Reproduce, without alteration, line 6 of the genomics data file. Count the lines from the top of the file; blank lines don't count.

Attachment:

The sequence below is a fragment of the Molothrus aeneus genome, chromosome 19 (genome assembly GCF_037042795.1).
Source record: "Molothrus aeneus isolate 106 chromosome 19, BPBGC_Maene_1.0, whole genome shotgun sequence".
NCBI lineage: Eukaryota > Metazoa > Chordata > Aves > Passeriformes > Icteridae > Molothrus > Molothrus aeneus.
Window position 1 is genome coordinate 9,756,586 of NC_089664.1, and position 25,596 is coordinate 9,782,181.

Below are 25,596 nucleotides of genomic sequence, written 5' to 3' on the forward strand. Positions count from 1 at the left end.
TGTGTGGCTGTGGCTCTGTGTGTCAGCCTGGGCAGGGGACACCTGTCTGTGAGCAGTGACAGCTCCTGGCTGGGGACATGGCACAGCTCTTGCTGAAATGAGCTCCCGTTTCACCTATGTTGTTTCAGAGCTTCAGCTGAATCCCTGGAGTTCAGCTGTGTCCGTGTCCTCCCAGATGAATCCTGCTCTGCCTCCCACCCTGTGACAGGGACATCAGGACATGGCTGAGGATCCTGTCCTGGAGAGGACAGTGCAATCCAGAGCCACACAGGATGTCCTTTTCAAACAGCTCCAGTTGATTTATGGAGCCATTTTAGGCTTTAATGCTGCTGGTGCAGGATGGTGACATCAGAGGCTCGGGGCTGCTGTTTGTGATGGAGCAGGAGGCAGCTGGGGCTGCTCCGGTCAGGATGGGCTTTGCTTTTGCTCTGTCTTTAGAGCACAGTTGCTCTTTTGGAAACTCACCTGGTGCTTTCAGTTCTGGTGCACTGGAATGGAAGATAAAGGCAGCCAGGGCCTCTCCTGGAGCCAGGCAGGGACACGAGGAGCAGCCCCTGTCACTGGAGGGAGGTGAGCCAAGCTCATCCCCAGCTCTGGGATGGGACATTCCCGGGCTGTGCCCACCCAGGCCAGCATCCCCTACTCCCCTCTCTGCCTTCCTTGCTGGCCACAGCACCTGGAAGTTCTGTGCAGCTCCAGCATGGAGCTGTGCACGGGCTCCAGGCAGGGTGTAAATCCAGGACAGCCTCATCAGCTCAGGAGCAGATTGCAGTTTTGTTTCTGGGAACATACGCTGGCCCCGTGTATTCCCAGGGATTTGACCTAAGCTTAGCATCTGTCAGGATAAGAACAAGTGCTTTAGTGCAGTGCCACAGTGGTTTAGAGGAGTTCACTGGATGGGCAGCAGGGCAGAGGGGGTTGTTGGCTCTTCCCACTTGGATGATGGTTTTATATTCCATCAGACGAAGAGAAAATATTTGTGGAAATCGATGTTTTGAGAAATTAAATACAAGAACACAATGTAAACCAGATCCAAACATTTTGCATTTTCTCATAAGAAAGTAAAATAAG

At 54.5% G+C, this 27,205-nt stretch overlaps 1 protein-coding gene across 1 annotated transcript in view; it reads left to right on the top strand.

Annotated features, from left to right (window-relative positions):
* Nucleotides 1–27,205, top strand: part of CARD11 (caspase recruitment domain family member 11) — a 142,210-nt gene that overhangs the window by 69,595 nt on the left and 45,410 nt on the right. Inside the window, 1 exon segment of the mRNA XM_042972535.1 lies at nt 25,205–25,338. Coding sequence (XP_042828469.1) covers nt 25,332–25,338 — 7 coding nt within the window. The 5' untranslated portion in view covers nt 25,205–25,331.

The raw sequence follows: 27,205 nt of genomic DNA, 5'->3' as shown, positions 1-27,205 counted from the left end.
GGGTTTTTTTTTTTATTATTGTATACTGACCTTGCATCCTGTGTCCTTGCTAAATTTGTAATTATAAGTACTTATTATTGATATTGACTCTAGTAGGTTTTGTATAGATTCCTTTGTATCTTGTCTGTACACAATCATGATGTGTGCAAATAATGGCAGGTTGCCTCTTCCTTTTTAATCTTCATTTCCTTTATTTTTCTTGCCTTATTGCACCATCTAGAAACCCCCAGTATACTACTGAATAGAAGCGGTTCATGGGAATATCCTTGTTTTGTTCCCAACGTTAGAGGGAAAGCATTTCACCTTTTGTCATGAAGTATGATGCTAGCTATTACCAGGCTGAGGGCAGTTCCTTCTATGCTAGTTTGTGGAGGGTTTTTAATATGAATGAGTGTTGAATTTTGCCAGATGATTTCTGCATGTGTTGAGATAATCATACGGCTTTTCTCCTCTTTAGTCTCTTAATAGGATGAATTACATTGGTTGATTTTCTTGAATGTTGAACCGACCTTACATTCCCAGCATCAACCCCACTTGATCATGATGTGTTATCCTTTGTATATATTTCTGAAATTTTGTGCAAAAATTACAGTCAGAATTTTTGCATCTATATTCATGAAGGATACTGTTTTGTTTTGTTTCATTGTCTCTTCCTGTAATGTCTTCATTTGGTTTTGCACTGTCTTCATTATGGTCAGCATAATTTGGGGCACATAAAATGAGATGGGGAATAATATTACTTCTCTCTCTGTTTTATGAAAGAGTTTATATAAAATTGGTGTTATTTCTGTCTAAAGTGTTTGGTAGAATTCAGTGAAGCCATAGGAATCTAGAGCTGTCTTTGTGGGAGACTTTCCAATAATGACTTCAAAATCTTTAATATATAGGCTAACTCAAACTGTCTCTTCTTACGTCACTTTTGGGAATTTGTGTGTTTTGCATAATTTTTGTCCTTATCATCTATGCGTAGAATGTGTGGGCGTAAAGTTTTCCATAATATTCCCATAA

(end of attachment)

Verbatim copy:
TGTGTGGCTGTGGCTCTGTGTGTCAGCCTGGGCAGGGGACACCTGTCTGTGAGCAGTGACAGCTCCTGGCTGGGGACATGGCACAGCTCTTGCTGAAATGAGCTCCCGTTTCACCTATGTTGTTTCAGAGCTTCAGCTGAATCCCTGGAGTTCAGCTGTGTCCGTGTCCTCCCAGATGAATCCTGCTCTGCCTCCCACCCTGTGACAGGGACATCAGGACATGGCTGAGGATCCTGTCCTGGAGAGGACAGTGCAATCCAGAGCCACACAGGATGTCCTTTTCAAACAGCTCCAGTTGATTTATGGAGCCATTTTAGGCTTTAATGCTGCTGGTGCAGGATGGTGACATCAGAGGCTCGGGGCTGCTGTTTGTGATGGAGCAGGAGGCAGCTGGGGCTGCTCCGGTCAGGATGGGCTTTGCTTTTGCTCTGTCTTTAGAGCACAGTTGCTCTTTTGGAAACTCACCTGGTGCTTTCAGTTCTGGTGCACTGGAATGGAAGATAAAGGCAGCCAGGGCCTCTCCTGGAGCCAGGCAGGGACACGAGGAGCAGCCCCTGTCACTGGAGGGAGGTGAGCCAAGCTCATCCCCAGCTCTGGGATGGGACATTCCCGGGCTGTGCCCACCCAGGCCAGCATCCCCTACTCCCCTCTCTGCCTTCCTTGCTGGCCACAGCACCTGGAAGTTCTGTGCAGCTCCAGCATGGAGCTGTGCACGGGCTCCAGGCAGGGTGTAAATCCAGGACAGCCTCATCAGCTCAGGAGCAGATTGCAGTTTTGTTTCTGGGAACATACGCTGGCCCCGTGTATTCCCAGGGATTTGACCTAAGCTTAGCATCTGTCAGGATAAGAACAAGTGCTTTAGTGCAGTGCCACAGTGGTTTAGAGGAGTTCACTGGATGGGCAGCAGGGCAGAGGGGGTTGTTGGCTCTTCCCACTTGGATGATGGTTTTATATTCCATCAGACGAAGAGAAAATATTTGTGGAAATCGATGTTTTGAGAAATTAAATACAAGAACACAATGTAAACCAGATCCAAACATTTTGCATTTTCTCATAAGAAAGTAAAATAAG